Reviews provided by RottenTomatoes
Los Angeles Times:
Illogical, flawed or forced thrillers are all too common. Ones that knock your eyes out are rare.
New York Times:
Howard Franklin's screenplay plays less like a feature film than like the pilot for a failed television series about New York policemen.
Even though the movie doesn't leave much of a residue, it looks terrific while you're watching it: Manhattan has seldom appeared as glitzy or as glamorous.
Movies like this are on automatic pilot. Unless we are very young, very naive or hopelessly lusting after one of the stars, there is little to interest us aside from interior decorating hints.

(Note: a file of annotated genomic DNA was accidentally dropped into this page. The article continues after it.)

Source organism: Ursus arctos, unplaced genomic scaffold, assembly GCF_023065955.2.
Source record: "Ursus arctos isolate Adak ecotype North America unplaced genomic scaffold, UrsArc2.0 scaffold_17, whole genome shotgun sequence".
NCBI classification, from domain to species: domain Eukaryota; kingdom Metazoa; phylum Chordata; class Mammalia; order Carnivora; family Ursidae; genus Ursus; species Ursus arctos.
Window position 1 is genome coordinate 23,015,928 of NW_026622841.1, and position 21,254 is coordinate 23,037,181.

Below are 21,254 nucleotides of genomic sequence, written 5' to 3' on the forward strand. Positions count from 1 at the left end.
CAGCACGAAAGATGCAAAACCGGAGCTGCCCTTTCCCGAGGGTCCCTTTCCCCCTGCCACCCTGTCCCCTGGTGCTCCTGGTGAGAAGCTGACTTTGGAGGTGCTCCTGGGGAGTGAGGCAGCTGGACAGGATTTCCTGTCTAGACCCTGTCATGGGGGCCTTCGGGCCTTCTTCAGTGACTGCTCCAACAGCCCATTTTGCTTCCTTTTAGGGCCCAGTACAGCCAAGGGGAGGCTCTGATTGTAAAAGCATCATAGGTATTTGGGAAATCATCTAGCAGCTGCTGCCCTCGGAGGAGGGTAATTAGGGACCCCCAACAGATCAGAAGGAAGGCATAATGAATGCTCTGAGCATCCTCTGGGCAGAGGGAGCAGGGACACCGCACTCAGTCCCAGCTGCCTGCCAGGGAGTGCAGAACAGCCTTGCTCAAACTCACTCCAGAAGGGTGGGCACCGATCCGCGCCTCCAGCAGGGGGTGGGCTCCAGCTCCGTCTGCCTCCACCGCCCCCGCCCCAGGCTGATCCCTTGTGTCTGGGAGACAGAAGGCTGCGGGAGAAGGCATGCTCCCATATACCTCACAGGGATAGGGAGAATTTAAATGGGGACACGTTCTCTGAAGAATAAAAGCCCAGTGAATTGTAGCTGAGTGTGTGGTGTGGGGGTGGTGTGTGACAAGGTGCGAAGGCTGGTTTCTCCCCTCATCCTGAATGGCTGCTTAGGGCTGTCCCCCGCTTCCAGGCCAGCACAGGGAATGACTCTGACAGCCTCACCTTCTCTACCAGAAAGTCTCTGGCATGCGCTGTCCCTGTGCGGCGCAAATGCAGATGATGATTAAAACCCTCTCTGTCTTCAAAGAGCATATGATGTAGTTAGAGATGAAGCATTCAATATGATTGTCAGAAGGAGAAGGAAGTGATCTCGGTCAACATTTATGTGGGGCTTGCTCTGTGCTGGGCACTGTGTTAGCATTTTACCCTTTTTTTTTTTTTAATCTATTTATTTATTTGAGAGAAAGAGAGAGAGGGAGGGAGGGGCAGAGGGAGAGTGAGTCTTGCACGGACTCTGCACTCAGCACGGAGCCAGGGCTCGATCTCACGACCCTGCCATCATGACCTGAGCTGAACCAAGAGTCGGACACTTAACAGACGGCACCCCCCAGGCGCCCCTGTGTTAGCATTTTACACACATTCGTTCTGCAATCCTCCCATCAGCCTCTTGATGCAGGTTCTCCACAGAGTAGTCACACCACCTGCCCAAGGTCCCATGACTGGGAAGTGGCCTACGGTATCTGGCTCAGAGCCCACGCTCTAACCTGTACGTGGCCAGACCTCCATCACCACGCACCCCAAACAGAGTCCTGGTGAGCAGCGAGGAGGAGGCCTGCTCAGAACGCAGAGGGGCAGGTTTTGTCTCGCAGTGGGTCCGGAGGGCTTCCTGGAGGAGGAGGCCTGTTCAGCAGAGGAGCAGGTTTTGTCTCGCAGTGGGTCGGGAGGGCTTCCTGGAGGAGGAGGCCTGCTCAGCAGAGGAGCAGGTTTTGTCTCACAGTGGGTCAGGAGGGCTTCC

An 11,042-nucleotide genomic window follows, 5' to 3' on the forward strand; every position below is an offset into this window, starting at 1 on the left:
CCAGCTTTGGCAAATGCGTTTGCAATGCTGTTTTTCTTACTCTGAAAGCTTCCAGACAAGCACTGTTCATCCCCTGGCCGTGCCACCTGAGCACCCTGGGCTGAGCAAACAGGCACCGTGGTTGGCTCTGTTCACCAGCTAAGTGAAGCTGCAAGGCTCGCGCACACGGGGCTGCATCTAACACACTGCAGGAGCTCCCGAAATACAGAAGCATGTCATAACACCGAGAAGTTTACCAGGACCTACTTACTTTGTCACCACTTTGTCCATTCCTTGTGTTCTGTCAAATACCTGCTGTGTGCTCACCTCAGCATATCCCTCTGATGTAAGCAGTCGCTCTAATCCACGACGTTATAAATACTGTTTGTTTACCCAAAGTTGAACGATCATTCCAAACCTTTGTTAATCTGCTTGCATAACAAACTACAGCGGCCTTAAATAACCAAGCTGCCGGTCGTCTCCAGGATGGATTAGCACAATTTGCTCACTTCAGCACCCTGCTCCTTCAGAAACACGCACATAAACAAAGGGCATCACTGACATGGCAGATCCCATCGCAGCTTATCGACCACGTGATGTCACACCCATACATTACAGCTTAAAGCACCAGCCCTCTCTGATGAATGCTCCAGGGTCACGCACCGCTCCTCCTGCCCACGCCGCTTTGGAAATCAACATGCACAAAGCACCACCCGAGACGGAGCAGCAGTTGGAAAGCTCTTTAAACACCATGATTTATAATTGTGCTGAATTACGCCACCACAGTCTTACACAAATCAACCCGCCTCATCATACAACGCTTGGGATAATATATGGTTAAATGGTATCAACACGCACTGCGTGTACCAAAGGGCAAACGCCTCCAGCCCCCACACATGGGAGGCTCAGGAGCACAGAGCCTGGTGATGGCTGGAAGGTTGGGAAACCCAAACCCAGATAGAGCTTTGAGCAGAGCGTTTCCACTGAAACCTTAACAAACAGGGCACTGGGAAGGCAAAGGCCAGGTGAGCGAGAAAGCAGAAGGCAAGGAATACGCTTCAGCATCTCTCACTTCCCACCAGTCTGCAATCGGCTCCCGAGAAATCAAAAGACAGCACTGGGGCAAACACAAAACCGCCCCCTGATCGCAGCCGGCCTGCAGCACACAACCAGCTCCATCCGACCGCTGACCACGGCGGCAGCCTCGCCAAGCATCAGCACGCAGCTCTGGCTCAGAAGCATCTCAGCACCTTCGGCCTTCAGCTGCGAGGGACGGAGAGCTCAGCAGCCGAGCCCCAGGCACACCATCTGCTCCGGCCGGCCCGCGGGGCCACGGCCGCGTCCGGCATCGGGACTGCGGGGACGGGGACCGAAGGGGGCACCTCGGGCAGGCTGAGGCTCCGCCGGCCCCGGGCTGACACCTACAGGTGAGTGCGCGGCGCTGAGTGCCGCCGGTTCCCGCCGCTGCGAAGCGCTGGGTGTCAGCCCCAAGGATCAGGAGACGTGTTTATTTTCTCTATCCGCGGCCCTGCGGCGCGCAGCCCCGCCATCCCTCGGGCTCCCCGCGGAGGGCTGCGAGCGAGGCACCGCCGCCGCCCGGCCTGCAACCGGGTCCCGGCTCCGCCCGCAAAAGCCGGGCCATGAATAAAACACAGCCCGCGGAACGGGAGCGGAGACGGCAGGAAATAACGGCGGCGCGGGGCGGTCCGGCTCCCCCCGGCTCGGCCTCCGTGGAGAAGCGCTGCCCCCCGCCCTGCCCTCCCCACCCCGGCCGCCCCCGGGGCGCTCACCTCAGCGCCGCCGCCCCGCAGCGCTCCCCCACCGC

Most of New York, indoors and out, looks about as good as the Chrysler Building in Scott's gleaming fusion of eternal triangle and killer-on-the-loose.
A stylish and romantic police thriller which manages, through the sleek direction of Ridley Scott and persuasive ensemble performances, to triumph over several hard-to-swallow plot developments.
Scott, who directed "Alien" and "Blade Runner," looks at the world through veils of smog. What with these pictorial pollutants, he loses sight of plot.